Why do I bring up the UFC? frankly it really is the only avenue we have that safely demonstrates abilities of a person to deal physically with multiple inputs and parameters that are fairly uncontrolled and uncooperative.

I still think Yoga is more on the right track in developing your mind, body,and spirit than anything anyone here has demonstrated through Martial arts through focusing on KI development.

johanlook
05-11-2006, 06:45 AM
I still think Yoga is more on the right track in developing your mind, body,and spirit than anything anyone here has demonstrated through Martial arts through focusing on KI development.

I pretty much agree with here - esp since it I have found it a hell of lot easier to get instruction in basic pranayama or meditation through yoga teachers that actually give me tangible results relatively quickly. In the martial arts arena however I've met far more people who talk about ki but can show me nothing and a few who have the stuff but want to hang it over the rest of us.

Mike Sigman
05-11-2006, 07:54 AM
Mike checked out the video. I have no idea what is going on. My thoughts are in line with Justin's though, if I had the time, I could reproduce the video with a couple of dudes with no training. So it is hard to tell from the video if anything substance is going on. Hi Kevin:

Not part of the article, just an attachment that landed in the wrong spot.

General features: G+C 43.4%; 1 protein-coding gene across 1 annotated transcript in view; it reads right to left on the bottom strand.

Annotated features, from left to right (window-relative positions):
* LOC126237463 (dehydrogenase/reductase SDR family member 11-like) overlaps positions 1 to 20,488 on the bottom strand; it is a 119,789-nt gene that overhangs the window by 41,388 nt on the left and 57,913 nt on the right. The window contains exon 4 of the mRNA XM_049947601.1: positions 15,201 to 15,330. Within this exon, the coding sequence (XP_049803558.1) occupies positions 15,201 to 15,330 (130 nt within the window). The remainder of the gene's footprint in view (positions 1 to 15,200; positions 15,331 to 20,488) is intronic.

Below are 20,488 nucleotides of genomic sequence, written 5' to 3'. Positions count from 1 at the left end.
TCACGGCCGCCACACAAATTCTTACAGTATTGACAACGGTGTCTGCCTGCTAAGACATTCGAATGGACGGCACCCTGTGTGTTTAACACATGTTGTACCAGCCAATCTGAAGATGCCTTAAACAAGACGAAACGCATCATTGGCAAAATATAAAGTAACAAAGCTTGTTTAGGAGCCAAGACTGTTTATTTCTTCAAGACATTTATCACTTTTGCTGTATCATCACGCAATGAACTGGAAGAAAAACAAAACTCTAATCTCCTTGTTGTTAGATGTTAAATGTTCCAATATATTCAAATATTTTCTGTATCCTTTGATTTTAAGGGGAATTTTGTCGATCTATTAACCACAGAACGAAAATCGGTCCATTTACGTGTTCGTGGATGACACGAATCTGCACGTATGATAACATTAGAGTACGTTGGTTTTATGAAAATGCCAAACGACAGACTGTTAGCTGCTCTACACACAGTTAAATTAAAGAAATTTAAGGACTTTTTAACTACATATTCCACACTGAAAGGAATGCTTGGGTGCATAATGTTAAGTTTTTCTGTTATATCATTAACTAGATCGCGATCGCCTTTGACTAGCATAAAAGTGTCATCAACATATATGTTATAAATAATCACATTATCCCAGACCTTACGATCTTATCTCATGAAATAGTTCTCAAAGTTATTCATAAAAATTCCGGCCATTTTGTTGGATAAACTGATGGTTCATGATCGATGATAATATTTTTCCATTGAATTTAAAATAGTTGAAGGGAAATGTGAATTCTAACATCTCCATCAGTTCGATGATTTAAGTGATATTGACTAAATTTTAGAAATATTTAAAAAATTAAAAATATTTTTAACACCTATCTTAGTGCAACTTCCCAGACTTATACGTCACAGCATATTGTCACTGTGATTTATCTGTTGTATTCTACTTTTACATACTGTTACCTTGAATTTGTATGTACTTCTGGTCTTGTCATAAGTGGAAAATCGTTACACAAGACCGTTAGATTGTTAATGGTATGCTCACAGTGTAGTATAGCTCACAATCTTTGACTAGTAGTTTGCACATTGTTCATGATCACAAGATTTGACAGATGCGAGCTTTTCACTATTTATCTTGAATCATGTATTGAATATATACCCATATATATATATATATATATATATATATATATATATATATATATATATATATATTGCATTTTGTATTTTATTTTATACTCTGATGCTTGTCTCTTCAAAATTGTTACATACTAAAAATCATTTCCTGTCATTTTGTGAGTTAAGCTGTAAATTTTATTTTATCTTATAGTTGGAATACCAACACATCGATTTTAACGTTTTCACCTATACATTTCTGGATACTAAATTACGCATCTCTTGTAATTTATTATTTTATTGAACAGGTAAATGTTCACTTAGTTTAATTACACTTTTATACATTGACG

So let's leave it at the probability that there is something going on involving some unknown form of training/results that is outside of your understanding of "normal" body mechanics, alignment, etc., eh? Fair enough?The penis thing. I accept that their is KI/CHI and all that other stuff going on. No problem there. It, it like the Jo trick, unbendable arm is again, designed around a very controlled set of parameters and inputs that allow for something to happen. I put all this in the category of walking on coals, bed of nails, yogi's being buried in the sand etc. You're right... it IS part the same stuff the yogis do (when it's actually done and not just one of the faked-up demo's so many westerners see and then dismiss). It's part of body training and conditioning that is OUTSIDE of what would be considered "normal conditioning". Regardless, it is still conditioning that obeys the laws of physics... let's keep that part clear.Again, I still submit, at this point, I have not seen demonstrated that there is any unique benefit that CMA or the so-called "internal arts" offer over any other "external system". Well, I gave you a list earlier of the increased strength, resistance to blows, etc., that are above normal. If you can't see any reason why that might be of a benefit in a martial setting then it's pointless to keep repeating myself. ;)